Sep. 5, 2013 — Researchers at the University of Alberta announced today that they have determined the chemical composition of human urine. The study, which took more than seven years and involved a team of nearly 20 researchers, has revealed that more than 3,000 chemicals or “metabolites” can be detected in urine. The results are expected to have significant implications for medical, nutritional, drug and environmental testing.”Urine is an incredibly complex biofluid. We had no idea there could be so many different compounds going into our toilets,” noted David Wishart, the senior scientist on the project.Wishart’s research team used state-of-the-art analytical chemistry techniques including nuclear magnetic resonance spectroscopy, gas chromatography, mass spectrometry and liquid chromatography to systematically identify and quantify hundreds of compounds from a wide range of human urine samples.To help supplement their experimental results, they also used computer-based data mining techniques to scour more than 100 years of published scientific literature about human urine. This chemical inventory — which includes chemical names, synonyms, descriptions, structures, concentrations and disease associations for thousands of urinary metabolites — is housed in a freely available database called the Urine Metabolome Database, or UMDB. The UMDB is a worldwide reference resource to facilitate clinical, drug and environmental urinalysis. The UMDB is maintained by The Metabolomics Innovation Centre, Canada’s national metabolomics core facility.The chemical composition of urine is of particular interest to physicians, nutritionists and environmental scientists because it reveals key information not only about a person’s health, but also about what they have eaten, what they are drinking, what drugs they are taking and what pollutants they may have been exposed to in their environment. Analysis of urine for medical purposes dates back more than 3,000 years. In fact, up until the late 1800s, urine analysis using colour, taste and smell (called uroscopy) was one of the primary methods early physicians used to diagnose disease. …Read more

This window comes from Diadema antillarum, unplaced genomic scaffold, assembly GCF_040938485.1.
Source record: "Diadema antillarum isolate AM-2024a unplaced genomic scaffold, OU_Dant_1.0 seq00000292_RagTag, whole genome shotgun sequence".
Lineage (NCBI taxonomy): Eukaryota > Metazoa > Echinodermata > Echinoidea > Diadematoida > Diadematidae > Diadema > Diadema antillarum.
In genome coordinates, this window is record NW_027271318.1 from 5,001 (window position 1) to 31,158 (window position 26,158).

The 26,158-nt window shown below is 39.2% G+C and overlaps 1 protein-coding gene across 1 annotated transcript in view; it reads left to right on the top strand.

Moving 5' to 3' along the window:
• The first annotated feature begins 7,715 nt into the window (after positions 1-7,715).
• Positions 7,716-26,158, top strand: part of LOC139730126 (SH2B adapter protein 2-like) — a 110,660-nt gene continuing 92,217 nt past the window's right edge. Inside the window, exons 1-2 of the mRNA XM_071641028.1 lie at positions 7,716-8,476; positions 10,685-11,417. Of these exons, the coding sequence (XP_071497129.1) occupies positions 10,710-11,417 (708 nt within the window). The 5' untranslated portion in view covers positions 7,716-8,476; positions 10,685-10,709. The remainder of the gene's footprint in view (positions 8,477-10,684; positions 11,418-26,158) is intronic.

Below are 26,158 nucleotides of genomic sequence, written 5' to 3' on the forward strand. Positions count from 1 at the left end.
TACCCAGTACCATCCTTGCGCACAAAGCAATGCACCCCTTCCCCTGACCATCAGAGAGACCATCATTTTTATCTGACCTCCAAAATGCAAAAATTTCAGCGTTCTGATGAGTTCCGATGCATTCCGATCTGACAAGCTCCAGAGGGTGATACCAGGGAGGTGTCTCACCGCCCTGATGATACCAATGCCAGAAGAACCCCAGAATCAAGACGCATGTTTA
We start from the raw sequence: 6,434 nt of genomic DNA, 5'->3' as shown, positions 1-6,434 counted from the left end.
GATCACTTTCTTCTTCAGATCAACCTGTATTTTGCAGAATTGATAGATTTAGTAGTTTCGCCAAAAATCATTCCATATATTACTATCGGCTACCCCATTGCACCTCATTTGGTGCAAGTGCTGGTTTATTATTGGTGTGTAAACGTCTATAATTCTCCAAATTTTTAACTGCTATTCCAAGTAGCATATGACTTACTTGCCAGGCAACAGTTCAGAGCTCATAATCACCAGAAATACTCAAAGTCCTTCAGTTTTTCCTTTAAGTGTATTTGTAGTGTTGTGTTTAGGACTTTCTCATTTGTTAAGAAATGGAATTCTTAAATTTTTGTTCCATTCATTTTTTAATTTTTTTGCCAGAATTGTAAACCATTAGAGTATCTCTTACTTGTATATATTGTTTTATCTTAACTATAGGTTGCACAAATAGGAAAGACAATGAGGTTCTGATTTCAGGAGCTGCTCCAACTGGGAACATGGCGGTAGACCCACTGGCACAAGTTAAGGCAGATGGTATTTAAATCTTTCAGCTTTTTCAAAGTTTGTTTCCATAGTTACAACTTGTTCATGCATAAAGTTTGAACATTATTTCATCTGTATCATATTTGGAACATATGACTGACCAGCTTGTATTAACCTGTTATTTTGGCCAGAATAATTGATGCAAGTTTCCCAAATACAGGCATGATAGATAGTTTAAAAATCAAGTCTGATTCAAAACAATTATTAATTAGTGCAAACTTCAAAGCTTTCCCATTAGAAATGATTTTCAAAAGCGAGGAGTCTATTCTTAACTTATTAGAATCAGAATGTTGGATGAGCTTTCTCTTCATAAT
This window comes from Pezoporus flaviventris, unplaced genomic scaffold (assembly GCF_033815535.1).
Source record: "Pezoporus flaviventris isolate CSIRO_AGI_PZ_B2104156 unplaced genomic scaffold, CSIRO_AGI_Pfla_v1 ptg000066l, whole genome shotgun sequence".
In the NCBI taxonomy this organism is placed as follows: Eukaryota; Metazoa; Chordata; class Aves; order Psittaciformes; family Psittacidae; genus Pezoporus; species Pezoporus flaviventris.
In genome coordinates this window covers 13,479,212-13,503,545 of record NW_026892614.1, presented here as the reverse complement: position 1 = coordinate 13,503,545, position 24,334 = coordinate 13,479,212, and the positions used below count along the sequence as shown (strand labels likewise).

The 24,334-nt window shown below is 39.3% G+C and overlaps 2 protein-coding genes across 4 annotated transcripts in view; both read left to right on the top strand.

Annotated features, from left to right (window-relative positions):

June 3, 2013 — Baby, keep on rolling. A campaign to put babies to bed on their backs to reduce the risk of sudden infant death syndrome has not impaired infants’ rolling abilities, according to University of Alberta research.Johanna Darrah, a professor of physical therapy in the Faculty of Rehabilitation Medicine, says infants develop the ability to roll much the same today as they did 20 years ago when the “back to sleep” campaign was introduced and successfully reduced the occurrence of SIDS. Her research answers fears that the back to sleep campaign, which recommends putting babies to bed on their back instead of their stomach, would hurt an infant’s gross motor development, specifically the ability to roll from tummy to back and vice versa.”Infant gross motor development hasn’t changed that much in 20 years,” says Darrah. “The thought that babies first roll from their tummy to their back, before they go from their back to their tummy, does not appear to be the case. For most babies, they happen very close together.”Darrah first studied infant motor development in the early 1990s as a graduate student of former dean Martha Cook Piper when the pair published the Alberta Infant Motor Scale, an observational assessment scale used throughout the world to measure infant motor skill development from birth to walking.More than 20 years later, Darrah revisited the work, studying the rolling abilities and motor skills development of 725 Canadian infants ranging in age from one week to eight months. One of her goals was to see whether the norms identified and developed 20 years ago still represent the age of emergence of gross motor skills.Darah notes there is some concern in the physical therapy community that babies develop movement skills like rolling from tummy to back at later ages because of reduced time spent on their stomachs. Those concerns appear to be unfounded, she says, explaining that her results are particularly valuable for health-care practitioners specializing in early childhood development.”Our results would suggest that gross motor skills emerge in the same order and at the same ages as 20 years ago. The environment is of course important to gross motor development, but the change in a sleeping position hasn’t made much difference as to when babies roll from stomach to back.”Read more